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A Titanium Tetrafluoride and Chitosan Toothpaste

A team of researchers has presented research into the development of a toothpaste containing titanium tetrafluoride and chitosan to reduce erosive tooth wear (ETW.) Currently posted to the preprint server Research Square* in submission to Scientific Reports, the study has demonstrated the superior effectiveness of this novel toothpaste in protecting tooth enamel and helping to avoid costly and complex dental intervention.

Study: The Protective Effect of the Experimental TiF4 and Chitosan Toothpaste on Erosive Tooth Wear in Vitro. Image Credit: Tasha Cherkasova/Shutterstock.com

Erosive Tooth Wear

ETW is a common dental problem categorized by physical or physiochemical processes, leading to the superficial loss of mineralized tooth materials and the need for dental treatment. This is a cumulative effect, leading to dental problems over a person’s lifespan, and can impact the individual’s quality of life in terms of pain, impaired dental function, and aesthetic self-worth.

ETW has been a growing problem in recent decades. Whilst gradual wear is common over an individual’s life span, modern lifestyles and diets can cause it to accelerate, leading to pathological effects. Increasing prevalence and detection of the condition has led to an increased focus on strategies to limit it. This problem is especially prevalent in older age groups.

Box Plot of enamel wear (µm) after the experimental protocol according to each treatment group [median (interquartile range-II)]. Q1 - quartile1, Q3 - quartile 3. Kruskal-Wallis/Dunn test (p < 0.0001). Different letters show significant differences among the groups.

Box Plot of enamel wear (µm) after the experimental protocol according to each treatment group [median (interquartile range-II)]. Q1 - quartile1, Q3 - quartile 3. Kruskal-Wallis/Dunn test (p < 0.0001). Different letters show significant differences among the groups. Image Credit: Francese, M et al., Research Square

Preventative Strategies

Whilst there are several dental interventions commonly used to protect tooth enamel or repair damaged teeth, the main strategy employed both domestically and by dental professionals is the application of fluorides, particularly ones containing Sn2+ and Ti4+. These are polyvalent metals that interact with the structure of teeth and form a protective layer against plaque acids. Compared to conventional fluorides, they are more effective at protecting against enamel erosion.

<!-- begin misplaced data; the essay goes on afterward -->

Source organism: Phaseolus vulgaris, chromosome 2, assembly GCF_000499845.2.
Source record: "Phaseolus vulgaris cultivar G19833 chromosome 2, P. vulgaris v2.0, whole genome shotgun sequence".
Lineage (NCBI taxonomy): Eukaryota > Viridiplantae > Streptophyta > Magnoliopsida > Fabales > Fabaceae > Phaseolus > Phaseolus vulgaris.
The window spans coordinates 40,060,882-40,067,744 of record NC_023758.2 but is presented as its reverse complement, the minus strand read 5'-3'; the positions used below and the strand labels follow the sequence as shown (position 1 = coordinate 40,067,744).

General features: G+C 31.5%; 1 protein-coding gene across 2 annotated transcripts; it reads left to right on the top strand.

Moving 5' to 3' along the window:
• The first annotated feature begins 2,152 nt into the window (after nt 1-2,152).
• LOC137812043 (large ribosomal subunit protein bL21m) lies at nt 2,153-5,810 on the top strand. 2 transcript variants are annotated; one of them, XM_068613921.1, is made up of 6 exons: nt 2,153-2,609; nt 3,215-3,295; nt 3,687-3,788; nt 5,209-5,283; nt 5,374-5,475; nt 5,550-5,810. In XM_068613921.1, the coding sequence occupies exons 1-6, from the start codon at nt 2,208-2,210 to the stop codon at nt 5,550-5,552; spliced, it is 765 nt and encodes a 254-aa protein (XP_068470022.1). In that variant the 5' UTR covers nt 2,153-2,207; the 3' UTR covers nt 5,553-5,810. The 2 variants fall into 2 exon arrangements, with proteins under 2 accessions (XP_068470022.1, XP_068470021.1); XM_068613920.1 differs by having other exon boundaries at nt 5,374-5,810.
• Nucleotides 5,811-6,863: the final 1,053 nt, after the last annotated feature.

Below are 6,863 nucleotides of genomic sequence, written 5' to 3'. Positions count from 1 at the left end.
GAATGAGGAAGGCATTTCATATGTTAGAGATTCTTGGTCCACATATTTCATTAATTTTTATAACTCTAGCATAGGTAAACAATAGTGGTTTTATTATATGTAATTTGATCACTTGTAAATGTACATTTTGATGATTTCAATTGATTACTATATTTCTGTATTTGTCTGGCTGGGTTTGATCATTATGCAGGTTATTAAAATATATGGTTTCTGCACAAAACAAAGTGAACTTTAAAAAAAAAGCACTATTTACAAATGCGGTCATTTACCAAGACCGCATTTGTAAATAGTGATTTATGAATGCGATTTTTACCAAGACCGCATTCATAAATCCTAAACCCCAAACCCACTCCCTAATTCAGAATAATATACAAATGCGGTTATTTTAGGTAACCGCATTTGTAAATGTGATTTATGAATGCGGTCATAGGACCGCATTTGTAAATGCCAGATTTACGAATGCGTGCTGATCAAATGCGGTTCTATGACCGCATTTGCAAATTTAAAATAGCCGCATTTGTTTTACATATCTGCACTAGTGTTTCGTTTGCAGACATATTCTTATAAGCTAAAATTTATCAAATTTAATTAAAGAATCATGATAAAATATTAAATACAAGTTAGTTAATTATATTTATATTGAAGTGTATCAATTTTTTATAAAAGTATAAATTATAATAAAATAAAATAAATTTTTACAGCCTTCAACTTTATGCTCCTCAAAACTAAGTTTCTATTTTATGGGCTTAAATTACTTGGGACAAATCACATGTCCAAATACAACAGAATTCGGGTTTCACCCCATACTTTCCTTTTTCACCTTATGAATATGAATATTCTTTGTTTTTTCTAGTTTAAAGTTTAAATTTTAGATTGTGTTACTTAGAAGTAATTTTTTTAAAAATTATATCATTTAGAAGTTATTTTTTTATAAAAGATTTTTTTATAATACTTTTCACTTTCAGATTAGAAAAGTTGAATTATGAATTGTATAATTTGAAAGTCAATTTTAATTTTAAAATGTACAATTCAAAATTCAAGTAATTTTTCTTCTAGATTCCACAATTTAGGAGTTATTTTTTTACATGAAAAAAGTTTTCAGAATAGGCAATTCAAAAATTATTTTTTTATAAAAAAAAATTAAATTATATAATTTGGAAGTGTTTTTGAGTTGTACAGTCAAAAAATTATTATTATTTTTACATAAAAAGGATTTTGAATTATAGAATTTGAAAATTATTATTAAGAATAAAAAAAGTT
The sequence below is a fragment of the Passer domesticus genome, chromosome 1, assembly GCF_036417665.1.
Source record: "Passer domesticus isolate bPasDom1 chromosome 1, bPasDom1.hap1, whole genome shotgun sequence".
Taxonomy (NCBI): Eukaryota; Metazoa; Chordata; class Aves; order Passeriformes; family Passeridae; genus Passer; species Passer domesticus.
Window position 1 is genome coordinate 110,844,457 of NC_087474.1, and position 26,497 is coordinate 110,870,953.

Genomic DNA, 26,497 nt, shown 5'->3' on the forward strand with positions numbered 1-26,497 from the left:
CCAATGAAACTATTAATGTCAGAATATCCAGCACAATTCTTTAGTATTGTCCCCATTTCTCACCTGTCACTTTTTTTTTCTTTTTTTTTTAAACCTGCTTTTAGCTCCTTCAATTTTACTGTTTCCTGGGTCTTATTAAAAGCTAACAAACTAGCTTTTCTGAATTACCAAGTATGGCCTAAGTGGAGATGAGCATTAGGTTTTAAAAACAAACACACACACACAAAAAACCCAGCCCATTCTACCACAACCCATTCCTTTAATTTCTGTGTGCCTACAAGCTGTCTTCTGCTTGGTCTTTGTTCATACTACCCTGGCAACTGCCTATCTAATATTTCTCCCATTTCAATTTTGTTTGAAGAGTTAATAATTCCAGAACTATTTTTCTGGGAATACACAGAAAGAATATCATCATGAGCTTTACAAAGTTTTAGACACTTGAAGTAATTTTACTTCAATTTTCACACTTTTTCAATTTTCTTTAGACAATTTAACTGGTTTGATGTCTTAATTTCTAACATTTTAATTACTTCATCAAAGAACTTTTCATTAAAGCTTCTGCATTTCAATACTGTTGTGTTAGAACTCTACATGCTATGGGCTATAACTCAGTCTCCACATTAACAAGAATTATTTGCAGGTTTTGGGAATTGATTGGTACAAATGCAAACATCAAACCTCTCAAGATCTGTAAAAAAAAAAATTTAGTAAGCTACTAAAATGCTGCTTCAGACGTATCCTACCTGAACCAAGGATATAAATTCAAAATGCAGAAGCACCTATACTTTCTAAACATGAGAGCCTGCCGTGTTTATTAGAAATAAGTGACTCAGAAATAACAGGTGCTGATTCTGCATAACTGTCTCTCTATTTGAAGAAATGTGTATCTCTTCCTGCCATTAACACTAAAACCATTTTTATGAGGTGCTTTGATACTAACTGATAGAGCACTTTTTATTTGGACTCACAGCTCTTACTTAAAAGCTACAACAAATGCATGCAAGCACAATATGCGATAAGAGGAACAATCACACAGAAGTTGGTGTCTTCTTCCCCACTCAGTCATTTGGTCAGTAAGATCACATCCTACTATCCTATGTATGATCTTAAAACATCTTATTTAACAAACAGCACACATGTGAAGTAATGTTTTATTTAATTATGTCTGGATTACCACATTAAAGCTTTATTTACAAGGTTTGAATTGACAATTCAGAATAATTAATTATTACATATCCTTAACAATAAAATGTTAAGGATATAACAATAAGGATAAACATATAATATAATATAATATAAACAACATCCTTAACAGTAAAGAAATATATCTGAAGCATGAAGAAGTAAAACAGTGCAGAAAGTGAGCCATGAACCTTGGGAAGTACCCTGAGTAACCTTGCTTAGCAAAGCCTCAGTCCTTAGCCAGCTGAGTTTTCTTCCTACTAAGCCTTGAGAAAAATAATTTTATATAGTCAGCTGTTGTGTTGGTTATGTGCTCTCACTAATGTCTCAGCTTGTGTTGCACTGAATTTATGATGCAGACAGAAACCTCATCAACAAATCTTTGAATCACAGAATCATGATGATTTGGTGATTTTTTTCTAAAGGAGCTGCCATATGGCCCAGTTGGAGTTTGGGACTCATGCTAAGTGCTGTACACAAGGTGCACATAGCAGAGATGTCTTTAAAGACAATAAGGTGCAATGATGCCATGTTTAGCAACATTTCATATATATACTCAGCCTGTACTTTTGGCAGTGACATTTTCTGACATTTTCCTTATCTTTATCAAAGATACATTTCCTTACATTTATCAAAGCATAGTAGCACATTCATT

Recent research has indicated that, compared to commercial fluoridated solutions, daily application of TiF4/NaF solutions displays promising results for protection against ETW in both in situ and in vitro models. Additionally, studies have indicated that this solution is more promising than the professional applications of TiF4­ ­varnish. Incorporating it into toothpaste has also shown promise for protecting against ETW caused by brushing and other abrasive challenges.

Chitosan is another promising compound that can protect against ETW. This is a natural polymer derived from the deacetylation of chitin, which has been explored for numerous clinical and industrial applications. The advantage of this natural polymer for protecting tooth enamel is in the ability to electrostatically interact with the structure of teeth and the formation of a protective layer via adsorption.

There are already several commercially available toothpastes, which include chitosan as an active ingredient, but the protective properties of this organic polymer are impacted by manual brushing. To overcome this problem, toothpastes have been developed which contain both fluoridated compounds and chitosan. Fluoridated toothpastes, which contain tin and chitosan, possess better protective properties than those which only contain fluoride. The retention of tin to enamel can be improved with the addition of chitosan.